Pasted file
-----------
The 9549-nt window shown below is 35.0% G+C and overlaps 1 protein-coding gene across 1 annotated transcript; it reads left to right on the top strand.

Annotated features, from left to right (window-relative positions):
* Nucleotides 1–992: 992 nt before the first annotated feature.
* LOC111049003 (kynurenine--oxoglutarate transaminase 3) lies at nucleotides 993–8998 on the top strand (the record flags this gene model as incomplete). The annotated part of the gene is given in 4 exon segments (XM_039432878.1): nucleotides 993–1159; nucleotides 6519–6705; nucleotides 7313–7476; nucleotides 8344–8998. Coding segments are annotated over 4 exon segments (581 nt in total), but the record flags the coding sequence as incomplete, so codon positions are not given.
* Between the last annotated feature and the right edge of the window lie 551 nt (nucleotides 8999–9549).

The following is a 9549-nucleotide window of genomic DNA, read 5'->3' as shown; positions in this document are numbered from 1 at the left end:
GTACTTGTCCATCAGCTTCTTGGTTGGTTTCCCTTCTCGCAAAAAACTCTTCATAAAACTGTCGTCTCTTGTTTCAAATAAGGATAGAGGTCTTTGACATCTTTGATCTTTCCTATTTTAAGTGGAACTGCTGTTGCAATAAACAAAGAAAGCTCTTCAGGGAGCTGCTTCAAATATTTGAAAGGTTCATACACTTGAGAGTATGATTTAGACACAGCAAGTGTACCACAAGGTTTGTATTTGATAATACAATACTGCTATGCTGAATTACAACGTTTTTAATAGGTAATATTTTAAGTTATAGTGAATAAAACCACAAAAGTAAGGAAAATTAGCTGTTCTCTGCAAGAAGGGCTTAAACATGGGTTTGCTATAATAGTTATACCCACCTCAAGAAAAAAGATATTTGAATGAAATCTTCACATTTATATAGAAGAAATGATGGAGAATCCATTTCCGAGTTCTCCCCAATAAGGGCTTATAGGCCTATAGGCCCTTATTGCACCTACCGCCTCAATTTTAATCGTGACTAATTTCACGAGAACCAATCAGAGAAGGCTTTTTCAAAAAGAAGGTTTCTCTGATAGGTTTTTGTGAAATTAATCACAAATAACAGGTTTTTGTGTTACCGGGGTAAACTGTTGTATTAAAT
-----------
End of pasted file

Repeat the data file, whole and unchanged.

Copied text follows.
The 9549-nt window shown below is 35.0% G+C and overlaps 1 protein-coding gene across 1 annotated transcript; it reads left to right on the top strand.

Annotated features, from left to right (window-relative positions):
* Nucleotides 1–992: 992 nt before the first annotated feature.
* LOC111049003 (kynurenine--oxoglutarate transaminase 3) lies at nucleotides 993–8998 on the top strand (the record flags this gene model as incomplete). The annotated part of the gene is given in 4 exon segments (XM_039432878.1): nucleotides 993–1159; nucleotides 6519–6705; nucleotides 7313–7476; nucleotides 8344–8998. Coding segments are annotated over 4 exon segments (581 nt in total), but the record flags the coding sequence as incomplete, so codon positions are not given.
* Between the last annotated feature and the right edge of the window lie 551 nt (nucleotides 8999–9549).

The following is a 9549-nucleotide window of genomic DNA, read 5'->3' as shown; positions in this document are numbered from 1 at the left end:
GTACTTGTCCATCAGCTTCTTGGTTGGTTTCCCTTCTCGCAAAAAACTCTTCATAAAACTGTCGTCTCTTGTTTCAAATAAGGATAGAGGTCTTTGACATCTTTGATCTTTCCTATTTTAAGTGGAACTGCTGTTGCAATAAACAAAGAAAGCTCTTCAGGGAGCTGCTTCAAATATTTGAAAGGTTCATACACTTGAGAGTATGATTTAGACACAGCAAGTGTACCACAAGGTTTGTATTTGATAATACAATACTGCTATGCTGAATTACAACGTTTTTAATAGGTAATATTTTAAGTTATAGTGAATAAAACCACAAAAGTAAGGAAAATTAGCTGTTCTCTGCAAGAAGGGCTTAAACATGGGTTTGCTATAATAGTTATACCCACCTCAAGAAAAAAGATATTTGAATGAAATCTTCACATTTATATAGAAGAAATGATGGAGAATCCATTTCCGAGTTCTCCCCAATAAGGGCTTATAGGCCTATAGGCCCTTATTGCACCTACCGCCTCAATTTTAATCGTGACTAATTTCACGAGAACCAATCAGAGAAGGCTTTTTCAAAAAGAAGGTTTCTCTGATAGGTTTTTGTGAAATTAATCACAAATAACAGGTTTTTGTGTTACCGGGGTAAACTGTTGTATTAAAT